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Food Storage Tips and Tricks

October 29, 2009 Le Cordon Bleu Portland 0 Comments

Food Storage Tips and Tricks Temperature, light, and oxygen can all impact food’s flavor, texture, and longevity. If something is not packaged or stored correctly, the end result can be disastrous for your meal. Follow these tips and tricks for storing food to ensure the end result tastes great and looks great too.

Best Storage Techniques

Dry Ingredients

Pasta, rice, beans, and grains are cost-effective food items to buy in bulk and to store. Sugar, flour, and other dry baking ingredients also are best purchased in bulk.

After purchasing, take the food from the original packaging and store it in an air-tight container. Place the container in a cool, dark, and dry place. You might also try purchasing food-grade plastic pails and gamma lids to hold these dry foods for long periods of time.


If you don’t plan to eat the meat you purchase within a week, then freeze it. Additionally, if you buy more than you need for one meal cut the meat and freeze small pieces individually. This way, when it’s time to cook the food you won’t need to defrost the entire lot; you can simply take what you need and keep the rest frozen.

Leftover meats can be frozen for two to three months while whole, uncooked cuts of meat can be frozen for up to a year. To avoid freezer burn, wrap pieces of meat in either foil and/or plastic wrap multiple times and store in an air tight container or bag.

Leftover anything

When cooked food is stored it loses moisture, so keep in mind that all food will dry out over time. Keep stored food away from sunlight and tighten packaging so there is no air circulating near the food. Most leftover cooked foods need to be eaten within a week unless they are frozen.

What Not to Do When Storing Food

  • While a food may be stored correctly, that doesn’t mean it will taste good after a certain period of time. Always write the date on the container and eat the food within a year (sometimes sooner).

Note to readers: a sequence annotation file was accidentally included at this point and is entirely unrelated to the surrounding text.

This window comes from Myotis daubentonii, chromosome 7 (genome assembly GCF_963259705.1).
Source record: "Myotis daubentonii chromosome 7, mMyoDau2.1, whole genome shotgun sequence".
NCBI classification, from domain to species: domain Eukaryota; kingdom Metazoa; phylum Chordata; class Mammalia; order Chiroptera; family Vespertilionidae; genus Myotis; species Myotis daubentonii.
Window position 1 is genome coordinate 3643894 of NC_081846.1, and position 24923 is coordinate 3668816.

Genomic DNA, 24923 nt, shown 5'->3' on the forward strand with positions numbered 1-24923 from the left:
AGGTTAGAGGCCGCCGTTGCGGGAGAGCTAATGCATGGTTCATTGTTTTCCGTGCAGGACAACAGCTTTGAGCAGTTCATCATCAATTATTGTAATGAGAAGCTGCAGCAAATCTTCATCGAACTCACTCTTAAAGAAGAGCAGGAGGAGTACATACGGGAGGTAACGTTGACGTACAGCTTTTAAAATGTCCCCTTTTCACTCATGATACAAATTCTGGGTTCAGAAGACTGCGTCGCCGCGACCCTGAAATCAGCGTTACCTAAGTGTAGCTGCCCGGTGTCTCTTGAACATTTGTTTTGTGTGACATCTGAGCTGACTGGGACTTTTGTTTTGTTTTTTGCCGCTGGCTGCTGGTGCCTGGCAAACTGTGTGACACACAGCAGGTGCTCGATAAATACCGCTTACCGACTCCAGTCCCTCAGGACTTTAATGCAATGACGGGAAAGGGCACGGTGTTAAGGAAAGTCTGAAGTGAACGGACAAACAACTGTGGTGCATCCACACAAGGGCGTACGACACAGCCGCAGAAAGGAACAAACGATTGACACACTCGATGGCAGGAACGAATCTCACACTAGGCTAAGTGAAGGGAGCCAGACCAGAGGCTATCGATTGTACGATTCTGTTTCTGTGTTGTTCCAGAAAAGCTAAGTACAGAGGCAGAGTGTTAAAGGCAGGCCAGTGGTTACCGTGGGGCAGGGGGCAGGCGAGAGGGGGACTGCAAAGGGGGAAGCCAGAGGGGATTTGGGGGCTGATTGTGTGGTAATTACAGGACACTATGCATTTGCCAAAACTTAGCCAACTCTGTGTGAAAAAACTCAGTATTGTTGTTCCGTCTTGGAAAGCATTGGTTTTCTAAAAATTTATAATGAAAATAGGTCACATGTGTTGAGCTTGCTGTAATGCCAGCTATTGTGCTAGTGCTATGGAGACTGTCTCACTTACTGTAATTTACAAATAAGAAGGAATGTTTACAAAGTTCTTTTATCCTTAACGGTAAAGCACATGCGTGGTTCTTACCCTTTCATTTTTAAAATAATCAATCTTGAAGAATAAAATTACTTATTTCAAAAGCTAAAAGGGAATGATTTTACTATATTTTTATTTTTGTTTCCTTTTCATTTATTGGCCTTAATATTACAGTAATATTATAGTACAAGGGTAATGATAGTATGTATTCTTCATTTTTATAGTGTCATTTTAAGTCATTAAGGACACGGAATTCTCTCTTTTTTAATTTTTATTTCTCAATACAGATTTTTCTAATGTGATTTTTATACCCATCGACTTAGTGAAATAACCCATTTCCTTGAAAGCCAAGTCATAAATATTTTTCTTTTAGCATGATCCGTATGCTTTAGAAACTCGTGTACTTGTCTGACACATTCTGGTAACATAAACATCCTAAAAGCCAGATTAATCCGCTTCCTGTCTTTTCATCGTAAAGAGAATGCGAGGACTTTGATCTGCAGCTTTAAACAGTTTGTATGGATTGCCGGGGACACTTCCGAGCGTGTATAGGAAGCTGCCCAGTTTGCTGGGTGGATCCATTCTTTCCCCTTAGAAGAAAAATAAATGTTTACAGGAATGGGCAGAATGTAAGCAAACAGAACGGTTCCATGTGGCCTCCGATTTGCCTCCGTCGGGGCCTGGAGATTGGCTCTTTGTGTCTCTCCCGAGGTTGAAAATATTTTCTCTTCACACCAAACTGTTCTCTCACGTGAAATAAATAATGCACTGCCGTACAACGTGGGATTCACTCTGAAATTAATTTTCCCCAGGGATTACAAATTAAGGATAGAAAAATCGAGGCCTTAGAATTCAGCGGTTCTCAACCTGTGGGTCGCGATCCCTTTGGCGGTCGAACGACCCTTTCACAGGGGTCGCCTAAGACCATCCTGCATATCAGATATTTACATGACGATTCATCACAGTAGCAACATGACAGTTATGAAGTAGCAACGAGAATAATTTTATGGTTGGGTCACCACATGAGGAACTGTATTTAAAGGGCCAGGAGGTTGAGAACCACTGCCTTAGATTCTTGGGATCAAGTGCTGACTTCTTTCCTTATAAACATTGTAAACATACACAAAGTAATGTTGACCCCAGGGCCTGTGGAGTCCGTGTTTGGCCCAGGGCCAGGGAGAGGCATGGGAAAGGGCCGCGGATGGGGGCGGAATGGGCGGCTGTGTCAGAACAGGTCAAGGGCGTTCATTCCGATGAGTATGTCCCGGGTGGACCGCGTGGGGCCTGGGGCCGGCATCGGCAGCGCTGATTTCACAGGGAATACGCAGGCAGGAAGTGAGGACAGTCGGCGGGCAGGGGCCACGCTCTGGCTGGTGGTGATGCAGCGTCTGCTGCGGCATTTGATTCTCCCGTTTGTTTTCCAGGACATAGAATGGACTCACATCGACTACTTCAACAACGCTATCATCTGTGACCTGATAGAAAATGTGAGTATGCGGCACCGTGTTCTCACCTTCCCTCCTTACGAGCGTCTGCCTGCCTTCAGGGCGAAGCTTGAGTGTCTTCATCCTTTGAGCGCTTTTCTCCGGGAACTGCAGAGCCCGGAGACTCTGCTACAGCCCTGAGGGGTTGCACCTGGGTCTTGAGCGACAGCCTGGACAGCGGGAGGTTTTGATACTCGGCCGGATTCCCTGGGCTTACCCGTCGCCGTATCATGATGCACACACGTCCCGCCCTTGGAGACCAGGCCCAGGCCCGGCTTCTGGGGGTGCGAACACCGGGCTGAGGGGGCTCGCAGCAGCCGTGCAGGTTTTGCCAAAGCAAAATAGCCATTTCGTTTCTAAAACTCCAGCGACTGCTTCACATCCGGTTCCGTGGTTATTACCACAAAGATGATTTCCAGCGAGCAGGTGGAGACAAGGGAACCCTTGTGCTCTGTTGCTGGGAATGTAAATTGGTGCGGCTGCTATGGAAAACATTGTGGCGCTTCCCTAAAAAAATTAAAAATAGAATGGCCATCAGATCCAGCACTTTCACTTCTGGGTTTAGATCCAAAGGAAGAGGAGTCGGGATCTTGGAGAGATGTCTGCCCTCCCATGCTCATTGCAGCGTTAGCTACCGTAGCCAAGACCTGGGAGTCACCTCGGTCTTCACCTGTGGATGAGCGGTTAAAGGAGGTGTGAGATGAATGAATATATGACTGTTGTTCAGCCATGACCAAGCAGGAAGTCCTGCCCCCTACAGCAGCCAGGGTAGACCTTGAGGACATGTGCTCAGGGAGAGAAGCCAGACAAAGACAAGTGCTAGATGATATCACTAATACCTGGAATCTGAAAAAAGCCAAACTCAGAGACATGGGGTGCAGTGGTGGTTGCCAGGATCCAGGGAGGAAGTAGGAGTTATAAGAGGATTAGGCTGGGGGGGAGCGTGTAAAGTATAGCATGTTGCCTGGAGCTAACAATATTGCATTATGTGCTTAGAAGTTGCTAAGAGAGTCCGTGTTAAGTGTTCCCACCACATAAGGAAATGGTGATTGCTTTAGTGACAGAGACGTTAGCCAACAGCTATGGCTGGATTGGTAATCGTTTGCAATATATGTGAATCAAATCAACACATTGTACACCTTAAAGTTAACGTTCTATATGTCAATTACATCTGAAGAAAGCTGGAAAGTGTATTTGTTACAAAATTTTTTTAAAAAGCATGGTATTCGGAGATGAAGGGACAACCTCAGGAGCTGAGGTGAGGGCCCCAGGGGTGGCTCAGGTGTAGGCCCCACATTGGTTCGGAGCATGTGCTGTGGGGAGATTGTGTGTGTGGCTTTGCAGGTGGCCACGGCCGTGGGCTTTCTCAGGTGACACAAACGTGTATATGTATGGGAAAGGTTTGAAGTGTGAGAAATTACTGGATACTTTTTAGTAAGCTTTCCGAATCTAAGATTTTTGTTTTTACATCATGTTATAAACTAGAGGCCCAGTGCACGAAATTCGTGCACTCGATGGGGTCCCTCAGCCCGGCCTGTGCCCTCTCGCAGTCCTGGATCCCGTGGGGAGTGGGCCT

• When freezing, do not keep meat in its original packaging, since it is not air tight.
  • Don’t allow foods to defrost on a counter. Keep them in the refrigerator until one hour before cooking. After cooking, refrigerate food within two hours.

Foods That Taste Better After Storage


When food is allowed to rest, starches have time to turn to sugars, making food sweeter and more flavorful. Additionally, foods soften and become tenderer with time.


Cucumbers soaked in salt brine for two weeks will result in a tasty treat. Most anything can be pickled. All you need is a sanitary jar that seals and a cool, dark cabinet to store the jar and its contents.


Because moisture evaporates from food with time, you consume less water and more of the concentrated ingredients when eating food that has had time to rest. This is noticeable in lasagna, meat loaf, and other casserole dishes.

This article is presented by The Western Culinary Institute. The Western Culinary Institute offers Le Cordon Bleu culinary education classes and culinary training programs in Portland, Oregon. To learn more about the class offerings, please visit Chefs.edu/ Portland Chefs.edu/Portland for more information.

The jobs mentioned are examples of certain potential jobs, not a representation that these outcomes are more probable than others. The Western Culinary Institute does not guarantee employment or salary.


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